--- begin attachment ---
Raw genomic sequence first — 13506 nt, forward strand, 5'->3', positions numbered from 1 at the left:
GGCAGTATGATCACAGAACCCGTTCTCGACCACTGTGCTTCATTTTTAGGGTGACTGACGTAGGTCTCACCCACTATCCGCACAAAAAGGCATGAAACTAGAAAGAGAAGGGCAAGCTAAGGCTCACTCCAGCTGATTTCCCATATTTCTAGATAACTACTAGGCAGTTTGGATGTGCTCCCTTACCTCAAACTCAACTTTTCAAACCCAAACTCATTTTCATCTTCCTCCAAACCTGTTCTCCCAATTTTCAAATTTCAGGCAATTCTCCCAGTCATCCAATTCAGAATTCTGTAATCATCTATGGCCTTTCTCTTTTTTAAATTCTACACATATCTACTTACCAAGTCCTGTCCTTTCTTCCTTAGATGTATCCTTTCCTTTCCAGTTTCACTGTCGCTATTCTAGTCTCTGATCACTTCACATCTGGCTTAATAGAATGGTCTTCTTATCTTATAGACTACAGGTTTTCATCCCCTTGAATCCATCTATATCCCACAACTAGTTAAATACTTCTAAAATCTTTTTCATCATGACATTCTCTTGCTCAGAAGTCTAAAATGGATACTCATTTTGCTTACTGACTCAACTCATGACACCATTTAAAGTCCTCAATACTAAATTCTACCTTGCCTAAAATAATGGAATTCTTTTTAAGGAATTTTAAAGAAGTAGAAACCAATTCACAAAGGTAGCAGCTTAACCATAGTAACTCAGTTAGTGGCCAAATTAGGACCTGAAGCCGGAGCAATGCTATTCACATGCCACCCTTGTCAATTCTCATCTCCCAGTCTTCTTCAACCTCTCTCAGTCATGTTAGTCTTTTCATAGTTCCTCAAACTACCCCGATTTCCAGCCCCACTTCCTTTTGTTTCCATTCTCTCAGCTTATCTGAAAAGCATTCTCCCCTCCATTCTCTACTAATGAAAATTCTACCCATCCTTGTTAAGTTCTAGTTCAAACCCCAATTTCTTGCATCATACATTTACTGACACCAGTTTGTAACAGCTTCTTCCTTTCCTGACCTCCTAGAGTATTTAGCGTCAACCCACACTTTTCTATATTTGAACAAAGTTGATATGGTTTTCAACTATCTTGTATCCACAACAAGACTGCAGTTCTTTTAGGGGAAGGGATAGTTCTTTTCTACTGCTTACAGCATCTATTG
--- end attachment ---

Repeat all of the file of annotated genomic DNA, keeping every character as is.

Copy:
Raw genomic sequence first — 13506 nt, forward strand, 5'->3', positions numbered from 1 at the left:
GGCAGTATGATCACAGAACCCGTTCTCGACCACTGTGCTTCATTTTTAGGGTGACTGACGTAGGTCTCACCCACTATCCGCACAAAAAGGCATGAAACTAGAAAGAGAAGGGCAAGCTAAGGCTCACTCCAGCTGATTTCCCATATTTCTAGATAACTACTAGGCAGTTTGGATGTGCTCCCTTACCTCAAACTCAACTTTTCAAACCCAAACTCATTTTCATCTTCCTCCAAACCTGTTCTCCCAATTTTCAAATTTCAGGCAATTCTCCCAGTCATCCAATTCAGAATTCTGTAATCATCTATGGCCTTTCTCTTTTTTAAATTCTACACATATCTACTTACCAAGTCCTGTCCTTTCTTCCTTAGATGTATCCTTTCCTTTCCAGTTTCACTGTCGCTATTCTAGTCTCTGATCACTTCACATCTGGCTTAATAGAATGGTCTTCTTATCTTATAGACTACAGGTTTTCATCCCCTTGAATCCATCTATATCCCACAACTAGTTAAATACTTCTAAAATCTTTTTCATCATGACATTCTCTTGCTCAGAAGTCTAAAATGGATACTCATTTTGCTTACTGACTCAACTCATGACACCATTTAAAGTCCTCAATACTAAATTCTACCTTGCCTAAAATAATGGAATTCTTTTTAAGGAATTTTAAAGAAGTAGAAACCAATTCACAAAGGTAGCAGCTTAACCATAGTAACTCAGTTAGTGGCCAAATTAGGACCTGAAGCCGGAGCAATGCTATTCACATGCCACCCTTGTCAATTCTCATCTCCCAGTCTTCTTCAACCTCTCTCAGTCATGTTAGTCTTTTCATAGTTCCTCAAACTACCCCGATTTCCAGCCCCACTTCCTTTTGTTTCCATTCTCTCAGCTTATCTGAAAAGCATTCTCCCCTCCATTCTCTACTAATGAAAATTCTACCCATCCTTGTTAAGTTCTAGTTCAAACCCCAATTTCTTGCATCATACATTTACTGACACCAGTTTGTAACAGCTTCTTCCTTTCCTGACCTCCTAGAGTATTTAGCGTCAACCCACACTTTTCTATATTTGAACAAAGTTGATATGGTTTTCAACTATCTTGTATCCACAACAAGACTGCAGTTCTTTTAGGGGAAGGGATAGTTCTTTTCTACTGCTTACAGCATCTATTG